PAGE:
Community Voices

Over the last century, Charity Hospital has become more than the city's largest and most critical medical facility – it has become a cultural landmark and an icon of our collective memory. Lower Mid-City is an historic neighborhood, with many 19th-century Victorian homes showcasing classic New Orleans architecture but it too is more than just a section of the city with buildings from a long time ago - it's a community of neighbors. The debate over the hospital proposal that would abandon Charity Hospital and demolish Lower Mid-City isn't just about policy, it's about people. This is a collection of their stories, memories, reflections, and demands.

"The city asked everybody to come back... We did." Gayle Ruth, New Orleans Native

New Orleans native Gayle Ruth restored her home after Hurricane Katrina but now may lose it to the wrecking ball if the U.S. Department of Veterans Affairs and Louisiana State University go forward with a plan to use the Mid-City neighborhood for the site of their new hospitals. These hospitals would needlessly destroy the historic neighborhood around Charity Hospital where residents have been rebuilding and restoring their community since Hurricane Katrina. Learn more at http://www.preservationnation.org/savemidcity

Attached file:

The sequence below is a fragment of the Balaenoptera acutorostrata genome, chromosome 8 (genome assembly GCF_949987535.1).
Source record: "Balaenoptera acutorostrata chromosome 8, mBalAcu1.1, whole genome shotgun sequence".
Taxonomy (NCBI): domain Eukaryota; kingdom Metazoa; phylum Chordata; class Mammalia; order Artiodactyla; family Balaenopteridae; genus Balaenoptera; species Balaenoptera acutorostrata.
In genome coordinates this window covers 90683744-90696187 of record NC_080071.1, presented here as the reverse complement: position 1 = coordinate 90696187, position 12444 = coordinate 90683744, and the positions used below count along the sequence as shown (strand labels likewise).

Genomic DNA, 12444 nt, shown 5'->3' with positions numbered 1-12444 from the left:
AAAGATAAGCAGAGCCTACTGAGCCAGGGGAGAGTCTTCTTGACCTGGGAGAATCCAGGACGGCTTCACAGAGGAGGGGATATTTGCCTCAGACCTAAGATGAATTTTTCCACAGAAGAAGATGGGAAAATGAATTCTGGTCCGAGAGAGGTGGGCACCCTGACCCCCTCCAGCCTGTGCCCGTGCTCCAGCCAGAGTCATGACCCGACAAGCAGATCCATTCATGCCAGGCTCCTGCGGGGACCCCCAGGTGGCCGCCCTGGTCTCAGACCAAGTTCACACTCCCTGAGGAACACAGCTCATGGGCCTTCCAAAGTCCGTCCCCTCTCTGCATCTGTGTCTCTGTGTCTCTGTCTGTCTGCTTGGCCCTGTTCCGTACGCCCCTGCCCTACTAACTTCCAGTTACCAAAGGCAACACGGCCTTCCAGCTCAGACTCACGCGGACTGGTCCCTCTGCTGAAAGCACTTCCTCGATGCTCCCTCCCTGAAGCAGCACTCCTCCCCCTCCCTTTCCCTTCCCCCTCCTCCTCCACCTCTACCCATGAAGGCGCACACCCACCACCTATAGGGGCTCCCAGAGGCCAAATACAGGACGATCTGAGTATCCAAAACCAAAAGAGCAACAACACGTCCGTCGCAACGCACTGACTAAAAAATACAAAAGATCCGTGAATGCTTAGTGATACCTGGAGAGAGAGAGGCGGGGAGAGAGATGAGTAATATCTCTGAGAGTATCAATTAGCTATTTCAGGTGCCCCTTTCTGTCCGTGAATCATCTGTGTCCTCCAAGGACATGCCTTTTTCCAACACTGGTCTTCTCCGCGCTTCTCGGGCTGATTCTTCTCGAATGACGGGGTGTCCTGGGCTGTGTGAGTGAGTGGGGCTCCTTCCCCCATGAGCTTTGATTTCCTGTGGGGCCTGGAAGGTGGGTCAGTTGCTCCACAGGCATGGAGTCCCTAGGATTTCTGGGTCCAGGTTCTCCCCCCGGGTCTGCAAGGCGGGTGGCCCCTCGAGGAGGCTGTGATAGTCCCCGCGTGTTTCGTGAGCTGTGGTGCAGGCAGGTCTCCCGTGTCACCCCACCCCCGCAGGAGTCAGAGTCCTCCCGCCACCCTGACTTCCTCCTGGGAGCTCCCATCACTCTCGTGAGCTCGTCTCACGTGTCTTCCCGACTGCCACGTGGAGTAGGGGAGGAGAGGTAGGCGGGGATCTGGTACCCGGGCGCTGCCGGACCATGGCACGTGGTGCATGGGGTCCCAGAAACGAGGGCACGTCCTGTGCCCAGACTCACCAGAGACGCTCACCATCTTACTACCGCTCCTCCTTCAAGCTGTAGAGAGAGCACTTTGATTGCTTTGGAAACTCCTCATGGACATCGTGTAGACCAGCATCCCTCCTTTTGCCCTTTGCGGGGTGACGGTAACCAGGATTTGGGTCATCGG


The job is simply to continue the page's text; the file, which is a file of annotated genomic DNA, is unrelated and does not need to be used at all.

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"We Need Help" - Sam Jupiter, Jr., 20-Year Business Owner

Nonagenarian Sam Jupiter, Jr. has run his barbershop in Mid-City since 1988. He will lose his livelihood if Louisiana State University and the U.S. Department of Veterans Affairs go forward with a plan to use the Mid-City neighborhood for the site of their new hospitals. These hospitals would needlessly destroy the historic neighborhood around Charity Hospital where residents have been rebuilding and restoring their community since Hurricane Katrina. Learn more at http://www.preservationnation.org/savemidcity

 

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